Best way to go from shape to resin casting

Discussion in 'Finishing Techniques' started by Digitante, Jul 29, 2010.

  1. Digitante
    Digitante New Member
    I've been planning to create a master for a set of resin casts (I actually need 12), which I'd like to create from a Shapeways original. Which raises 2 questions:

    1) Which is the best material for making a casting?

    2) Should I create a "positive" (i.e. the shape I want) or a "negative" (the mold)?

    Obviously it would save a step to directly create the mold, and I can't see any reason why that wouldn't work, since it's just as easy to create a concave shape as a convex one with this technique. But I haven't done this before, so perhaps there's a reason I'm overlooking.

    I'm planning for this to be a single-sided pour mold (simplest kind). This makes sense since the object is essentially a decorative cabinet handle, and the back can simply be flat. (more or less). A core will be suspended in the casting to form the back part of the handle with the threaded part.

    Any other considerations from anyone else who's tried this would be welcome too.
    Last edited: Jul 29, 2010
  2. garenc
    garenc New Member

    Start with the cheapest/smoother SW material. Then, use a silicon to pour your mold. And that will go right.

  3. baltimore
    baltimore New Member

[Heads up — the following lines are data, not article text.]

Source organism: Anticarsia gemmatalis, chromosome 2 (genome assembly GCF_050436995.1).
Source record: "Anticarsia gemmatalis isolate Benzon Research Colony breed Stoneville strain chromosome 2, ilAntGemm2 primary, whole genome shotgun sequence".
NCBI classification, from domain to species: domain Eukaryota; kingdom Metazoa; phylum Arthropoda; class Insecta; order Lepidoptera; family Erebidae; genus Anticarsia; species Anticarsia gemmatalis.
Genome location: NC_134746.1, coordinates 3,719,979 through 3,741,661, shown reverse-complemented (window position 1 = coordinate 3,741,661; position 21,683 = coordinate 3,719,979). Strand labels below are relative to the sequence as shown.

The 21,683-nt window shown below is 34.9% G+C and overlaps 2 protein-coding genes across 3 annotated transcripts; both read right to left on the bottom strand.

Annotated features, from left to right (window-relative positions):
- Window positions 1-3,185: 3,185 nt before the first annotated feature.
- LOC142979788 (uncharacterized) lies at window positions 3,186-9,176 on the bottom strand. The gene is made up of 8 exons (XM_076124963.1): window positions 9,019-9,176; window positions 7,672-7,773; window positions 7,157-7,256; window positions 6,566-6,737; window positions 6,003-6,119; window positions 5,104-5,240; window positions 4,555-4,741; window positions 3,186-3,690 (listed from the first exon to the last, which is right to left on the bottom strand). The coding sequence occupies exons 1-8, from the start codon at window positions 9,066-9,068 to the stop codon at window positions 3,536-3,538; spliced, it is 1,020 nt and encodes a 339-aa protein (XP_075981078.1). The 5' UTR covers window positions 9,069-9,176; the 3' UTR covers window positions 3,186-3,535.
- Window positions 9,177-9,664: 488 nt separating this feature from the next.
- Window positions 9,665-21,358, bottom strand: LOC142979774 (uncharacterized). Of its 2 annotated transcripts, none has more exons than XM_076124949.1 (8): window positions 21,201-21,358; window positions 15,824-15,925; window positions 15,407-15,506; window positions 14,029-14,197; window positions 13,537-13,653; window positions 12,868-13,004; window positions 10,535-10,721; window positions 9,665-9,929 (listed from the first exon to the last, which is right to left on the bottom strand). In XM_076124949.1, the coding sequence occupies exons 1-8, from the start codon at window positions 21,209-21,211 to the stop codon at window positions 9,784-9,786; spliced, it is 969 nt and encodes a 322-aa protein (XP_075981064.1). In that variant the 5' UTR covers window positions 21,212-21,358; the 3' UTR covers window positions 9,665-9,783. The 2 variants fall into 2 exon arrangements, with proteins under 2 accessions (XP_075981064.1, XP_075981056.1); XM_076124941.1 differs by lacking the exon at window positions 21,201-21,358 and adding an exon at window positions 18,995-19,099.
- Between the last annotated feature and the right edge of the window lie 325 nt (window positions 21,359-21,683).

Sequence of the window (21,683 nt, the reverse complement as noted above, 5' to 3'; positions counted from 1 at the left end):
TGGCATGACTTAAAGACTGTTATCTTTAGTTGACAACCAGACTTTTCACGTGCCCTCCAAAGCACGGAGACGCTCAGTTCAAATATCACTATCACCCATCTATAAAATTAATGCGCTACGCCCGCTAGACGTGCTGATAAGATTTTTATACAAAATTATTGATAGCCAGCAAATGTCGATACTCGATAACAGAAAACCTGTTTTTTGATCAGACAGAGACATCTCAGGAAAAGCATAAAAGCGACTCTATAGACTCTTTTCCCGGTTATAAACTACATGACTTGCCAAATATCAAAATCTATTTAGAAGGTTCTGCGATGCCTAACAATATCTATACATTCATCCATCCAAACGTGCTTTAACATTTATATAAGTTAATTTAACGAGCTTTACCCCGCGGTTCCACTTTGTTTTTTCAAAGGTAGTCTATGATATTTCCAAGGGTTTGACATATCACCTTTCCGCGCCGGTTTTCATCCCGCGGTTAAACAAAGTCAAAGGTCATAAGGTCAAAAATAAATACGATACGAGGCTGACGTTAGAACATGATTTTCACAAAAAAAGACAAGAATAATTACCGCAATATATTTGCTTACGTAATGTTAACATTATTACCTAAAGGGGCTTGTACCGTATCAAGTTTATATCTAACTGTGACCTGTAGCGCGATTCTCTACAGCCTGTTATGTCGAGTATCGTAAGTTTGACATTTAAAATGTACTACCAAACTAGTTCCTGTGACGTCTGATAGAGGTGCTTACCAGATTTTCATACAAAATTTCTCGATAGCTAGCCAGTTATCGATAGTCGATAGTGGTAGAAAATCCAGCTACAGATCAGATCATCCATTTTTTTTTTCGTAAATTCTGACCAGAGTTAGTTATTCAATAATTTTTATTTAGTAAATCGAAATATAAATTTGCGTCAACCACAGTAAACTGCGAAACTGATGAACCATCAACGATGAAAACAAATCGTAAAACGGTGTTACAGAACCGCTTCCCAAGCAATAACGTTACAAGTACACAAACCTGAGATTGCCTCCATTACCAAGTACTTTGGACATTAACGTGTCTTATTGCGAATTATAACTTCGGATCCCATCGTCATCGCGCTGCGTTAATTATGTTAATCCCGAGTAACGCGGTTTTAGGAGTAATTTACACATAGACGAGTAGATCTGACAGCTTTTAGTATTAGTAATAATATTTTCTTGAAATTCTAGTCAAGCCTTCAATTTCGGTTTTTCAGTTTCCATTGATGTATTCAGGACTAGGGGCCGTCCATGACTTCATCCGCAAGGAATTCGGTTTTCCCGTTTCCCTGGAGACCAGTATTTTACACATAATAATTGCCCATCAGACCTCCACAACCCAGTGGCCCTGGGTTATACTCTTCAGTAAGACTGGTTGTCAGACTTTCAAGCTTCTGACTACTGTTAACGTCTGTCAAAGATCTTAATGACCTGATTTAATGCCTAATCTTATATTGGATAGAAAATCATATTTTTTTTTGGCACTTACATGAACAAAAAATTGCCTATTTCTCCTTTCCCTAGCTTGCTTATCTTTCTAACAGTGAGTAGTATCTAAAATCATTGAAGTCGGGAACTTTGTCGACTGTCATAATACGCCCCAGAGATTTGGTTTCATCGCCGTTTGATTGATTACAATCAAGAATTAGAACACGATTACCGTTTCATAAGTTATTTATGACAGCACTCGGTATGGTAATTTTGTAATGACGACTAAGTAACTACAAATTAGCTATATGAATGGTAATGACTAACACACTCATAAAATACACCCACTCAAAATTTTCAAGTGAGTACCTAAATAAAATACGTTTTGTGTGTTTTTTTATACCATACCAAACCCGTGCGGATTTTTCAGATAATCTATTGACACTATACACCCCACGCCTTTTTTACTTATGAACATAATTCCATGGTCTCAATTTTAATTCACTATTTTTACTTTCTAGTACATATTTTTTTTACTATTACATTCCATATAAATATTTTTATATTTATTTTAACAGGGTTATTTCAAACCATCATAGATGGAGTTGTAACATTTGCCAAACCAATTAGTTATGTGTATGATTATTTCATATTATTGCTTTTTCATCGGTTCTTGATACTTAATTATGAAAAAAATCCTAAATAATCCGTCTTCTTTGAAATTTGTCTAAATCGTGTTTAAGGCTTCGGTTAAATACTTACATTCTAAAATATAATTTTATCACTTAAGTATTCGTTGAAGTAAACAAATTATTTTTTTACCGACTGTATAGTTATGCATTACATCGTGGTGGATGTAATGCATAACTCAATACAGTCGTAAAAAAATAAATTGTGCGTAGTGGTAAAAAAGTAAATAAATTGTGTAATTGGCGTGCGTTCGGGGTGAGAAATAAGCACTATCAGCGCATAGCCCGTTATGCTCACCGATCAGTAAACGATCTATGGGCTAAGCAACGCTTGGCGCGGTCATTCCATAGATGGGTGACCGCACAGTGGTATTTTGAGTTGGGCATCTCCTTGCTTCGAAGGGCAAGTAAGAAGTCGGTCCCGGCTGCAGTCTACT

DONT USE White Strong & Flexible! WSF does not take silicon well. use transparent high detail to make a silicon mold, and then pour resin in that. You'll always have the original for when the silicon wears out over time.... Silicon will grab the pores of WSF material and you wont be able to remove it
  4. TimberWolf
    TimberWolf New Member
    Baltimore's reply makes sense!
    Thanks for the tip, I'll remember that.

    OT: Baltimore, do you stay in Baltimore, USA? :laughing:

  5. Digitante
    Digitante New Member
    Thanks for the responses!
    Summary: "Transparent Detail" positive -> silicone negative -> resin result.
  6. garenc
    garenc New Member
    Right for the summary.
    My opinion is that with transparent detail you will have printing horizontal lines. WSF is sandblasted so surface is softer. If you brush WSF with petroleum jelly, silicon won't penetrate the model surface. Believe me, I do it like this.
    Of course, it's sure that Transparent detail material is better in definition.
    See you guys.
  7. baltimore
    baltimore New Member
    yes i'm in baltimore, md, usa
    Last edited: Aug 20, 2010
  8. fx2
    fx2 New Member
    I can confirm "transparent detail" masters work fine for creating RTV silicone molds. I've done several little molds using master parts printed by Shapeways. My parts are always quite intricate (scale model parts). I cast PU resin in the molds.
    Last edited: Aug 20, 2010
  9. DrJekyll
    DrJekyll New Member
    For me I have found just simply dipping WSF parts into Johnsons Klear for a few minuets then letting it dry is all that is needed to prevent RTV from sticking. This keeps the original look of the part.

    For a smooth finish I also sand my parts then paint them with filler primer. I repeat this process a few times and finish by buffing. This may not be practical if your models have a lot of detail.

    This is a cast from one of my painted/polished parts. I've not taken a photo of the Johnsons Klear dipped cast but I can if anyone is interested.


  10. LincolnK
    LincolnK New Member
    FX2 - Do you have any images or links to a site where we could see some results of your molding and casting of Shapeways parts?

    Is there any reason (other than price) to go with Transparent Detail as opposed to black or white detail?